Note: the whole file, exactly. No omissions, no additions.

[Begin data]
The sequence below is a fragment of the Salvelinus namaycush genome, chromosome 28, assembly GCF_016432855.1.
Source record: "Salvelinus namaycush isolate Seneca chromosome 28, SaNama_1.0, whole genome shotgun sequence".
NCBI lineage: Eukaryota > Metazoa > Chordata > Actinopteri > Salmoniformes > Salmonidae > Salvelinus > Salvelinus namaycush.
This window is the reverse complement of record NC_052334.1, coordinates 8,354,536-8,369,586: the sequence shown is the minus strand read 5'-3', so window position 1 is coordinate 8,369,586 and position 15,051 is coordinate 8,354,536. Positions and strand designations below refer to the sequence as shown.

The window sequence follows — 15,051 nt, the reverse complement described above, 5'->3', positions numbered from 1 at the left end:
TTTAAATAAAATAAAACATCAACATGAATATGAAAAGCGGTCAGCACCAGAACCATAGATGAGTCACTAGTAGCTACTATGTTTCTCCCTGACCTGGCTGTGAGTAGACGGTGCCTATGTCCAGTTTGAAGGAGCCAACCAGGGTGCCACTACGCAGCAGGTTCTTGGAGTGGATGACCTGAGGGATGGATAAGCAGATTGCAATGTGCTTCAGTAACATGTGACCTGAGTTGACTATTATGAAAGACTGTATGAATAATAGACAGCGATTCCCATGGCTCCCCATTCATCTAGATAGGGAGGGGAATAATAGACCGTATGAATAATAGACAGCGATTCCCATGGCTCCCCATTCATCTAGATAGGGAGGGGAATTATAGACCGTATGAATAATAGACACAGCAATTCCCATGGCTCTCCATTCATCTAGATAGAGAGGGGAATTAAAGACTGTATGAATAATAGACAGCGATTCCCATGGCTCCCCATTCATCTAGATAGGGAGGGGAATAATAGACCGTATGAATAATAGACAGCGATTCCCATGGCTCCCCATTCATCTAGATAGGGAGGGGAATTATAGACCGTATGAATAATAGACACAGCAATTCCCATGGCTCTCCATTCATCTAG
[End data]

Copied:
The sequence below is a fragment of the Salvelinus namaycush genome, chromosome 28, assembly GCF_016432855.1.
Source record: "Salvelinus namaycush isolate Seneca chromosome 28, SaNama_1.0, whole genome shotgun sequence".
NCBI lineage: Eukaryota > Metazoa > Chordata > Actinopteri > Salmoniformes > Salmonidae > Salvelinus > Salvelinus namaycush.
This window is the reverse complement of record NC_052334.1, coordinates 8,354,536-8,369,586: the sequence shown is the minus strand read 5'-3', so window position 1 is coordinate 8,369,586 and position 15,051 is coordinate 8,354,536. Positions and strand designations below refer to the sequence as shown.

The window sequence follows — 15,051 nt, the reverse complement described above, 5'->3', positions numbered from 1 at the left end:
TTTAAATAAAATAAAACATCAACATGAATATGAAAAGCGGTCAGCACCAGAACCATAGATGAGTCACTAGTAGCTACTATGTTTCTCCCTGACCTGGCTGTGAGTAGACGGTGCCTATGTCCAGTTTGAAGGAGCCAACCAGGGTGCCACTACGCAGCAGGTTCTTGGAGTGGATGACCTGAGGGATGGATAAGCAGATTGCAATGTGCTTCAGTAACATGTGACCTGAGTTGACTATTATGAAAGACTGTATGAATAATAGACAGCGATTCCCATGGCTCCCCATTCATCTAGATAGGGAGGGGAATAATAGACCGTATGAATAATAGACAGCGATTCCCATGGCTCCCCATTCATCTAGATAGGGAGGGGAATTATAGACCGTATGAATAATAGACACAGCAATTCCCATGGCTCTCCATTCATCTAGATAGAGAGGGGAATTAAAGACTGTATGAATAATAGACAGCGATTCCCATGGCTCCCCATTCATCTAGATAGGGAGGGGAATAATAGACCGTATGAATAATAGACAGCGATTCCCATGGCTCCCCATTCATCTAGATAGGGAGGGGAATTATAGACCGTATGAATAATAGACACAGCAATTCCCATGGCTCTCCATTCATCTAG